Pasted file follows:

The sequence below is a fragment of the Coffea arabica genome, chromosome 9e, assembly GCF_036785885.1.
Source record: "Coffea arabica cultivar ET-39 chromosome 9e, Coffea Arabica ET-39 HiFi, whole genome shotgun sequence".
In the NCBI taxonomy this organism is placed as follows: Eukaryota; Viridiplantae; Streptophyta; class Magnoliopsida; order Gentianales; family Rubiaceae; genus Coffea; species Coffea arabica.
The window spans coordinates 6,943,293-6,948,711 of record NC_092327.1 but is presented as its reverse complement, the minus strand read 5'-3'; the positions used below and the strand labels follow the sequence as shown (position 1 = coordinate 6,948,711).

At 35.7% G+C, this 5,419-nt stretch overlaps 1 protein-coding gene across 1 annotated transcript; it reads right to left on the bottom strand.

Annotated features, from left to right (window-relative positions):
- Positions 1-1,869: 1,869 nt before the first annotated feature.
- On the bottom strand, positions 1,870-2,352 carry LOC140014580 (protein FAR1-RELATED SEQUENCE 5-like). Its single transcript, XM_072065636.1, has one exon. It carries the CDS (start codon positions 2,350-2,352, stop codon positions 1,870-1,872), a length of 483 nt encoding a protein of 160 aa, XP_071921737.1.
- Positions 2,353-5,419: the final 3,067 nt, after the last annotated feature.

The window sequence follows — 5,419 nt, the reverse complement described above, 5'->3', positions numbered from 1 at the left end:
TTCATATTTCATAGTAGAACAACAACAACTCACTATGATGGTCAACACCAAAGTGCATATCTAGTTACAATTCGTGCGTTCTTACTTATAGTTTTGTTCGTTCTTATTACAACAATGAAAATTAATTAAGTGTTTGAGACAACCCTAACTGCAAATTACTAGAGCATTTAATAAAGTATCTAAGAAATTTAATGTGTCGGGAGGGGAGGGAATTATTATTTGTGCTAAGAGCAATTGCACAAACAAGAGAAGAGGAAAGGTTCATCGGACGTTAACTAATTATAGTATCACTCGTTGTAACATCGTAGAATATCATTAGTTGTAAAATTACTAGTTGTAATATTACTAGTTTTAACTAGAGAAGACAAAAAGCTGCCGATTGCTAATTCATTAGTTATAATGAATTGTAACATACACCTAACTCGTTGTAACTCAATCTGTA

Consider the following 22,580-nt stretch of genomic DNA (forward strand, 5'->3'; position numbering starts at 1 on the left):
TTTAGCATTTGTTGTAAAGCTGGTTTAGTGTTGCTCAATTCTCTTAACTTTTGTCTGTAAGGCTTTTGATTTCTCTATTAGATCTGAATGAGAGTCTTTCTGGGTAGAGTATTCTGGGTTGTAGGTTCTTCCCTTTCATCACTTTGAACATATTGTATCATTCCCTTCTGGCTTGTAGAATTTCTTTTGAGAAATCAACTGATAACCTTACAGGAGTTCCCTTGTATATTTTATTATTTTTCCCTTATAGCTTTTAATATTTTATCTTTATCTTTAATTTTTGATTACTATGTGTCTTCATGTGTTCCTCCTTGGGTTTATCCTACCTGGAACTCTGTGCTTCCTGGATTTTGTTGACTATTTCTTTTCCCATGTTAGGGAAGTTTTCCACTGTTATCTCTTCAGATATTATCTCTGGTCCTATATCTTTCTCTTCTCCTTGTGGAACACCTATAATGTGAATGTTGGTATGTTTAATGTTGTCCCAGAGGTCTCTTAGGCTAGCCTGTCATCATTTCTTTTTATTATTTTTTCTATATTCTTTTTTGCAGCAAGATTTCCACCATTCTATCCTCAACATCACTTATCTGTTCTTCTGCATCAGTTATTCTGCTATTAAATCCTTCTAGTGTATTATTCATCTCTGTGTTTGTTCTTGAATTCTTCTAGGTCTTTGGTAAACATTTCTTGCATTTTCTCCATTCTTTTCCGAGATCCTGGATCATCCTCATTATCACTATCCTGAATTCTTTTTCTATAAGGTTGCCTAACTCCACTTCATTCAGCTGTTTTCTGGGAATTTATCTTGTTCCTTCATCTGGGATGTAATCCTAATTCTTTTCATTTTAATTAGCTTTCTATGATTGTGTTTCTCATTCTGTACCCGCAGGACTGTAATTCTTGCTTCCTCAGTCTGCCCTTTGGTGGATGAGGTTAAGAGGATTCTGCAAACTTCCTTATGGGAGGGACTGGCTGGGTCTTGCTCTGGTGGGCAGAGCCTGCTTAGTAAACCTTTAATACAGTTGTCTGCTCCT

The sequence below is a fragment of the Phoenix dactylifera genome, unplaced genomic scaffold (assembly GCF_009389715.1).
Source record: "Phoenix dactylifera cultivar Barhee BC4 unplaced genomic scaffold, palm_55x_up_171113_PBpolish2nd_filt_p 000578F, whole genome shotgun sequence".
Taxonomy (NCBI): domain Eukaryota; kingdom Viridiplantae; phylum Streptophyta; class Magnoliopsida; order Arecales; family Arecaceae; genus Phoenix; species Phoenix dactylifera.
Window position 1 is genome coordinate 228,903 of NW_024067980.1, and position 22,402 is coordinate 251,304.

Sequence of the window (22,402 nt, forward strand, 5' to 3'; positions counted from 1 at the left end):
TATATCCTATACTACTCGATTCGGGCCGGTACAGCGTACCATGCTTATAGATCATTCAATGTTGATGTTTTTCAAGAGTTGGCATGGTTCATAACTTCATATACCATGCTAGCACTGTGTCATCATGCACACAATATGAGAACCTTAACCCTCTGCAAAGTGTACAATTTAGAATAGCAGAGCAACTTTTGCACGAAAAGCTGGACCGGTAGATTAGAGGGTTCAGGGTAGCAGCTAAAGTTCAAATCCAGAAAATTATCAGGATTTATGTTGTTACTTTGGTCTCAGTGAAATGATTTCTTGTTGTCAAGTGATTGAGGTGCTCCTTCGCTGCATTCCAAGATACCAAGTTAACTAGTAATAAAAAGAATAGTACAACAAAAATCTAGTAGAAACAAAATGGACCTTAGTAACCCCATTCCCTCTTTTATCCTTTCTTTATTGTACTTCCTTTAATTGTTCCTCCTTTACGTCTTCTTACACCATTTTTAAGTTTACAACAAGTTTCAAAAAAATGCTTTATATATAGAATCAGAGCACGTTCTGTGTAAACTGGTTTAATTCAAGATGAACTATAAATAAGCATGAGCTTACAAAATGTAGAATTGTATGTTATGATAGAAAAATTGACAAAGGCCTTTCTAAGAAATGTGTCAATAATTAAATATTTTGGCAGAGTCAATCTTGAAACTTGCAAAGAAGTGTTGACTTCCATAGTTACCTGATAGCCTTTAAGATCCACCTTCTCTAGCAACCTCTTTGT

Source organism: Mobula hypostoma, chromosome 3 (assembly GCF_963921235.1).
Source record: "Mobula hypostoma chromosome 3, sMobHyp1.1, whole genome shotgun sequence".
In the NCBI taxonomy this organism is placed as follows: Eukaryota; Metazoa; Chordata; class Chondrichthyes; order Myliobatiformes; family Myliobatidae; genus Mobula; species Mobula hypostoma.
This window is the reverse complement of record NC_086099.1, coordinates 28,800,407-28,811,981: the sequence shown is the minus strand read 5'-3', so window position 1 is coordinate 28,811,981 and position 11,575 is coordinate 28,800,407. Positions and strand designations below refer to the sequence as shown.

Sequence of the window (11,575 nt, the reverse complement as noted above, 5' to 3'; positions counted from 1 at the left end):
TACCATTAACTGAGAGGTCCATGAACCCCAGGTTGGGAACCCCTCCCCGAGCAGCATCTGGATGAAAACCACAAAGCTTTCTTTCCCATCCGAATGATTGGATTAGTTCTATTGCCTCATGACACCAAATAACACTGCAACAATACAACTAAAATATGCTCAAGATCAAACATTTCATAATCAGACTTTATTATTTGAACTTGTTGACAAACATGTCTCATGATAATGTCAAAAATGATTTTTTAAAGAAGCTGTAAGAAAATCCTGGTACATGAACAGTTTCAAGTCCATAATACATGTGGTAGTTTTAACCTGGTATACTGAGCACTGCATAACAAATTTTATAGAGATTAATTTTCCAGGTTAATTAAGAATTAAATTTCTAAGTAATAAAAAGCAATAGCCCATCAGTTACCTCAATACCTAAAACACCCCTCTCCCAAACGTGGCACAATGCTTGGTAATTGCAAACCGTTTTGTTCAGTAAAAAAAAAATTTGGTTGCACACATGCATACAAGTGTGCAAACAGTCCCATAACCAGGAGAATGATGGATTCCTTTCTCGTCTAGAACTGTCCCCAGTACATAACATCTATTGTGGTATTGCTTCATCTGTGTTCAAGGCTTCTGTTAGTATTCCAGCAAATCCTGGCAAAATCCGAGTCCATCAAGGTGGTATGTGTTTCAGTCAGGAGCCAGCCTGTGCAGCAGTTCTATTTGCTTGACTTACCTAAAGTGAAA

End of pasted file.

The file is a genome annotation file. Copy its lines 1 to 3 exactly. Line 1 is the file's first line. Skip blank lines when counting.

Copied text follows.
The sequence below is a fragment of the Coffea arabica genome, chromosome 9e, assembly GCF_036785885.1.
Source record: "Coffea arabica cultivar ET-39 chromosome 9e, Coffea Arabica ET-39 HiFi, whole genome shotgun sequence".
In the NCBI taxonomy this organism is placed as follows: Eukaryota; Viridiplantae; Streptophyta; class Magnoliopsida; order Gentianales; family Rubiaceae; genus Coffea; species Coffea arabica.